Image of Gallery in South Kensington
On display at V&A South Kensington
Request to view at the Prints & Drawings Study Room, level C , Case DW, Shelf 18

Perspective views of a railway station

Wallpaper
ca. 1853 (made)
Artist/Maker
Place Of Origin

Object Type
In Britain, paper printed with patterns has been used for decorating walls since the 16th century. By the late 19th century wallpapers were widely used by all classes, both in homes and in public buildings.

Social Class
In the 1850s wallpapers with pictorial patterns seem to have been very popular and were sold in large quantities. However, art educators such as Richard Redgrave and Henry Cole considered such papers to be examples of bad design because they gave the illusion of three dimensions on a flat wall surface. But despite these faults there were some critics, such as a writer in the trade journal The Builder (1851), who believed that pictorial wallpapers were suitable for 'the houses of the humbler classes of society', especially if the subject depicted was educational. Most papers of this kind have not survived, but it is likely that they were used to decorate social spaces such as railway station waiting rooms, cheap hotels or public bars.


object details
Categories
Object Type
Materials and Techniques
Colour woodblock print, on paper
Brief Description
Sample of pictorial wallpaper with perspective representations of a railway station, frequently repeated and falsifying the perspective; Colour woodblock print, on paper; Used to demonstrate 'False Principles of Decoration' at the Museum of Ornamental Art, Marlborough House, Pall Mall, London; English; ca. 1853.
Physical Description
Sample of pictorial wallpaper with perspective representations of a railway station, frequently repeated and falsifying the perspective; Colour woodblock print, on paper.
Dimensions
  • Height: 50.5cm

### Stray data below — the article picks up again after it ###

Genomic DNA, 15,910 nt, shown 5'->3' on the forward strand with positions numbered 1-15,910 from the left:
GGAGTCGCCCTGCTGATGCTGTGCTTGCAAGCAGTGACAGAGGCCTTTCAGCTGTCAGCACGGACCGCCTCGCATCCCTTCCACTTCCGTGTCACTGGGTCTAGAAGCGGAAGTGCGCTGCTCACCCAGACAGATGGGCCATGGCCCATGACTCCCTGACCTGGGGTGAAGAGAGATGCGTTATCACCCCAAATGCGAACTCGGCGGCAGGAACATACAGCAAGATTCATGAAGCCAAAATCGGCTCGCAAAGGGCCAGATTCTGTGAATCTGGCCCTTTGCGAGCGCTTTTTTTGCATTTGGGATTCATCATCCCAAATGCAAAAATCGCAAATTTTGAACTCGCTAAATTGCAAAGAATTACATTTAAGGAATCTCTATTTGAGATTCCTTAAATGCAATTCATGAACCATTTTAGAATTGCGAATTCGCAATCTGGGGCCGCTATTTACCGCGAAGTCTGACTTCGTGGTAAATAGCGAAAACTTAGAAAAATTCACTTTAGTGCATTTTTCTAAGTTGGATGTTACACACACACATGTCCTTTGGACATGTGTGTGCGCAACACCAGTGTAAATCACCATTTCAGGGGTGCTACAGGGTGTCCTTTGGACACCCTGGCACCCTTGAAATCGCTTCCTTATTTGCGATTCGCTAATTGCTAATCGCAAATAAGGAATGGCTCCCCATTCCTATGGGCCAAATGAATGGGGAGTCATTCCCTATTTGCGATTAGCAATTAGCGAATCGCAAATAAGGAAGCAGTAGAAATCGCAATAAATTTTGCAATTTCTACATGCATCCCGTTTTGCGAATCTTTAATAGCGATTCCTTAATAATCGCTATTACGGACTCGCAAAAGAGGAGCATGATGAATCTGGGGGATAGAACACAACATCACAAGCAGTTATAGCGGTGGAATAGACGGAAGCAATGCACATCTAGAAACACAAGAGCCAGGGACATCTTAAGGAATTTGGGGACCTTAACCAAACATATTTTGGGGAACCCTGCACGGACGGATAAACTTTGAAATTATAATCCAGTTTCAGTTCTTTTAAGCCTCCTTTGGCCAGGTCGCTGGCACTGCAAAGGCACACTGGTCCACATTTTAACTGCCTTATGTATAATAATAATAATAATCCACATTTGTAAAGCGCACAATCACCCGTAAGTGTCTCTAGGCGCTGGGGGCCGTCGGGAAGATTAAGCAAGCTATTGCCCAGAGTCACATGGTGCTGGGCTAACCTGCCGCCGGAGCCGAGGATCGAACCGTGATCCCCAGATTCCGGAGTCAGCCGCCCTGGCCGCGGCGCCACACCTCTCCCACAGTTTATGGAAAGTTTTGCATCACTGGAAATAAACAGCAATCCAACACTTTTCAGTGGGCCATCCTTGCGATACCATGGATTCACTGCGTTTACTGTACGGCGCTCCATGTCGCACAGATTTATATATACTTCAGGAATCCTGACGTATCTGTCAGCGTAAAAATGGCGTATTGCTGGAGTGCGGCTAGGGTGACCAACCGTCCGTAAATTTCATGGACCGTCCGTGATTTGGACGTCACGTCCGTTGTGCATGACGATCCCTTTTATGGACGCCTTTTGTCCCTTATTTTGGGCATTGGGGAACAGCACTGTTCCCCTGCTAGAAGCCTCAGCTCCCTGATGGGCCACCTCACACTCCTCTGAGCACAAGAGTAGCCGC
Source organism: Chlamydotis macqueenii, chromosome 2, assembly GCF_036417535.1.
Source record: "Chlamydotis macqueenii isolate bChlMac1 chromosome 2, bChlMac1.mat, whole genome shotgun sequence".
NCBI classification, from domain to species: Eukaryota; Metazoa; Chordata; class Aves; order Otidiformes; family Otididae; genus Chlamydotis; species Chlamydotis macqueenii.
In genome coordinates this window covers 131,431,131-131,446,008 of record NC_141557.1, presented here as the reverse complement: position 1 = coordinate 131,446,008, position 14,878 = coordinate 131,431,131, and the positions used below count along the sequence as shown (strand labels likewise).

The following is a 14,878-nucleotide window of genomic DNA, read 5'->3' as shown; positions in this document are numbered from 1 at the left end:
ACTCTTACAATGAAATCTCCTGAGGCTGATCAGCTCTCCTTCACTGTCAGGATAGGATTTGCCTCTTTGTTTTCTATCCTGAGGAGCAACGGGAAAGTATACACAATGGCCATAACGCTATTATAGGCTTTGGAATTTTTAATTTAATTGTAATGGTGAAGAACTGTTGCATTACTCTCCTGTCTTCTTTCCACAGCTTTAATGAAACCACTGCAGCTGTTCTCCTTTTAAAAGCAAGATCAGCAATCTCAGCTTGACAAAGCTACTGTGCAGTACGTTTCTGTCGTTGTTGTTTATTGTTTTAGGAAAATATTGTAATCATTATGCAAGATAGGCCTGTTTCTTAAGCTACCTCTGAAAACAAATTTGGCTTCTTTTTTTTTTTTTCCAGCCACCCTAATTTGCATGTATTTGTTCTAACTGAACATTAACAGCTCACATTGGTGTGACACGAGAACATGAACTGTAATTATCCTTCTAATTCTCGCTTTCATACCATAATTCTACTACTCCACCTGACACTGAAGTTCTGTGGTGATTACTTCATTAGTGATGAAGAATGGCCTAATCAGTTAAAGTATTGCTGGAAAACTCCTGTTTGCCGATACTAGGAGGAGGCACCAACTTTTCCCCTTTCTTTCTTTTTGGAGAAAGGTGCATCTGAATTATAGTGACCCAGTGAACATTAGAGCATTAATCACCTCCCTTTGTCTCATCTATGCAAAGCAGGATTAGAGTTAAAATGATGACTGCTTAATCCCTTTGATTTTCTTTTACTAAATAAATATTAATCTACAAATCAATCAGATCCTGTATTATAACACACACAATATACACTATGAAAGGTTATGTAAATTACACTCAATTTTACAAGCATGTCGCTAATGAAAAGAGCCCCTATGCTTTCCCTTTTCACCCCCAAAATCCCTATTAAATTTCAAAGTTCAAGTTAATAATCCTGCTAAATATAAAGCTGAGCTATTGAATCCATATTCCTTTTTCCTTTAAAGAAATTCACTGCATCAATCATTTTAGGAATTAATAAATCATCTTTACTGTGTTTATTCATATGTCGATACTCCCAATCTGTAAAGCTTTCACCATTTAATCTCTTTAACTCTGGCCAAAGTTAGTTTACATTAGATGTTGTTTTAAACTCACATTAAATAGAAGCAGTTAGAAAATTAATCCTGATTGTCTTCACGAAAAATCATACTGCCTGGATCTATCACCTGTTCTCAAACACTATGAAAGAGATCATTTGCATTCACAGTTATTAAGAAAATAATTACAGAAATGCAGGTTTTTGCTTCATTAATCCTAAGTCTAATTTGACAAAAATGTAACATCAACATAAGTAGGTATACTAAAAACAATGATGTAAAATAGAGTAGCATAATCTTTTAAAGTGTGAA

• Width: 53cm
Dimensions checked: Measured; 10/04/2000 by PaperCons Estimated dimensions previously given ad 65 x 70
Marks and Inscriptions
FALSE PRINCIPLES 27 (Stuck on front of wallpaper, top-left corner.)
Gallery Label
British Galleries: Sixteen wallpaper samples in a 'variety of miserable patterns' were included in the selection of False Principles. They were intended to demonstrate patterns which were too bright, repetitive and naturalistic to work suitably as wallpaper. In this example the repetition and three dimensional nature of the pattern horrified Cole.(27/03/2003)
Object history
Produced by Potters of Darwen, Lancashire.



This wallpaper was used to demonstrate 'False Principles of Decoration' at the Museum of Ornamental Art, Marlborough House, Pall Mall, London. It is listed in the catalogue of the Marlborough House collection, issued by the Department of Science and Art, 1853.
Production
This wallpaper sample was used to demonstrate 'False Principles of Decoration' at the Museum of Ornamental Art, Marlborough House, Pall Mall, London. It was listed in the catalogue of the Marlborough House collection, issued by the Department of Science and Art, 1853.
Subjects depicted
Summary
Object Type
In Britain, paper printed with patterns has been used for decorating walls since the 16th century. By the late 19th century wallpapers were widely used by all classes, both in homes and in public buildings.

Social Class
In the 1850s wallpapers with pictorial patterns seem to have been very popular and were sold in large quantities. However, art educators such as Richard Redgrave and Henry Cole considered such papers to be examples of bad design because they gave the illusion of three dimensions on a flat wall surface. But despite these faults there were some critics, such as a writer in the trade journal The Builder (1851), who believed that pictorial wallpapers were suitable for 'the houses of the humbler classes of society', especially if the subject depicted was educational. Most papers of this kind have not survived, but it is likely that they were used to decorate social spaces such as railway station waiting rooms, cheap hotels or public bars.
Bibliographic References
  • Oman, Charles C., and Hamilton, Jean. Wallpapers: a history and illustrated catalogue of the collection of the Victoria and Albert Museum. London: Sotheby Publications, in association with the Victoria and Albert Museum, 1982.
  • Oman, Charles C. and Hamilton, Jean. Wallpapers: a history and illustrated catalogue of the collection of the Victoria and Albert Museum. London: Sotheby Publications, in association with the Victoria and Albert Museum, 1982.
  • Saunders, Gill. Wallpaper in Interior Decoration. V&A Publications. London. 2002. pp. 101. pl 84.
  • Lambert, Susan (ed.) Pattern & Design: Designs for the Decorative Arts 1480-1980 London: Victoria and Albert Museum, 1983
Collection
Accession Number
E.558-1980

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record createdMarch 27, 2003
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